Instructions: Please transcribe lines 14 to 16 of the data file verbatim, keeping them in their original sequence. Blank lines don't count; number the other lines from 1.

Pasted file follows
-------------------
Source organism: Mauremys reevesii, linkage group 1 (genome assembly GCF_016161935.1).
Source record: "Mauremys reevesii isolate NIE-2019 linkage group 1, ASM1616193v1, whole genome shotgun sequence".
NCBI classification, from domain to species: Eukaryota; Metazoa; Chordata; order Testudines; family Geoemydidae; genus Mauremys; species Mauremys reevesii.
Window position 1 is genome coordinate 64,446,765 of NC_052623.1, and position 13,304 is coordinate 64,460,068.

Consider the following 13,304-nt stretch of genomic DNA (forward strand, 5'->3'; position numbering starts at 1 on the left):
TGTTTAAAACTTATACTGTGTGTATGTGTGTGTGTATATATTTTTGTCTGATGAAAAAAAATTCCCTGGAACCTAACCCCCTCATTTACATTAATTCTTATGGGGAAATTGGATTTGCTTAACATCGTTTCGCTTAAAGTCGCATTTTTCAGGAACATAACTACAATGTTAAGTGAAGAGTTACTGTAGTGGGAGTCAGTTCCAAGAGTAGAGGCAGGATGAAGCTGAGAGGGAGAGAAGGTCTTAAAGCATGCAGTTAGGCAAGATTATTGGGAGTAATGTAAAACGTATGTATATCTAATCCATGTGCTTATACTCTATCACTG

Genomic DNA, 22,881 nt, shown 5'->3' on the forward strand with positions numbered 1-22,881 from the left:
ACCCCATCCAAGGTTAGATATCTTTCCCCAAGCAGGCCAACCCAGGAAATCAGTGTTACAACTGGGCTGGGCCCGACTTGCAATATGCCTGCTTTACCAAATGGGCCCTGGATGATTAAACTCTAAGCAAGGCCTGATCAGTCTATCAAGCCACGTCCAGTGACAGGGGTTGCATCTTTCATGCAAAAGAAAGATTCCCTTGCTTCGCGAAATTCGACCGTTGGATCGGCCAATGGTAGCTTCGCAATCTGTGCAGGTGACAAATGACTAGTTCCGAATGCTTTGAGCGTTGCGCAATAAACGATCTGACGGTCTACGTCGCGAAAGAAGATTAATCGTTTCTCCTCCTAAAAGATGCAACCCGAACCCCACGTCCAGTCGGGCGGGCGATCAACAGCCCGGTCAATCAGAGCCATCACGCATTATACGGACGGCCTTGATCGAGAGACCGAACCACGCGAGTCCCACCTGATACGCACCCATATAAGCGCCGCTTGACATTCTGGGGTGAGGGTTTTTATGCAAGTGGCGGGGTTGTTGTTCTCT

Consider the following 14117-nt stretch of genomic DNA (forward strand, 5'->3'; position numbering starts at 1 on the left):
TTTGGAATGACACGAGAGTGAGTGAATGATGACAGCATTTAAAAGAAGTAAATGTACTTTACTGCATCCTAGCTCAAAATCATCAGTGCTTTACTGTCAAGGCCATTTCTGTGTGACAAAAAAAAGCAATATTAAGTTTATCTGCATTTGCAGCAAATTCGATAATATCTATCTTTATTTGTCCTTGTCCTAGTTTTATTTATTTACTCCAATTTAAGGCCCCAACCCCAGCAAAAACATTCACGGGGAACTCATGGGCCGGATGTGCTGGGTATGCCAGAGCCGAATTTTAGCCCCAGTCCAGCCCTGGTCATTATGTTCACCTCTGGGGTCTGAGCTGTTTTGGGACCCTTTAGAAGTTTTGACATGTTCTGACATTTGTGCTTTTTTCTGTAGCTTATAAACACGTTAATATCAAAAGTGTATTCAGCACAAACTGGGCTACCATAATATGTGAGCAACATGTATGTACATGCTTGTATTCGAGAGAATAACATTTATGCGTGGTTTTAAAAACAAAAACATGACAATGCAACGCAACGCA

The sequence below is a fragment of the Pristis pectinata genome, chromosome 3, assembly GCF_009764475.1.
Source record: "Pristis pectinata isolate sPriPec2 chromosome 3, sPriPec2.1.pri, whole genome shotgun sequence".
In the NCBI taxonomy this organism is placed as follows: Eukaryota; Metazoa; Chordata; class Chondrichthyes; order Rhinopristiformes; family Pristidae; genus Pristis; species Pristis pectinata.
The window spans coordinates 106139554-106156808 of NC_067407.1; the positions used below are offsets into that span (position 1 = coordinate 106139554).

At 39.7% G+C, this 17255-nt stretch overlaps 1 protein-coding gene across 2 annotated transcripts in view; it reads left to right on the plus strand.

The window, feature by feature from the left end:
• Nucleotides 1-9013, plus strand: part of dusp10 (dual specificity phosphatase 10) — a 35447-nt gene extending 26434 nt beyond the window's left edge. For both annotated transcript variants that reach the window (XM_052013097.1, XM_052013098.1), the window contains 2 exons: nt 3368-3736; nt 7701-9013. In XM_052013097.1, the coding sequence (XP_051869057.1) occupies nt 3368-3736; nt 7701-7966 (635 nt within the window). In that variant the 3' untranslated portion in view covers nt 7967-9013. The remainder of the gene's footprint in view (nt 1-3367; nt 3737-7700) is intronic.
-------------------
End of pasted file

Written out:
The window spans coordinates 106139554-106156808 of NC_067407.1; the positions used below are offsets into that span (position 1 = coordinate 106139554).

At 39.7% G+C, this 17255-nt stretch overlaps 1 protein-coding gene across 2 annotated transcripts in view; it reads left to right on the plus strand.

The window, feature by feature from the left end: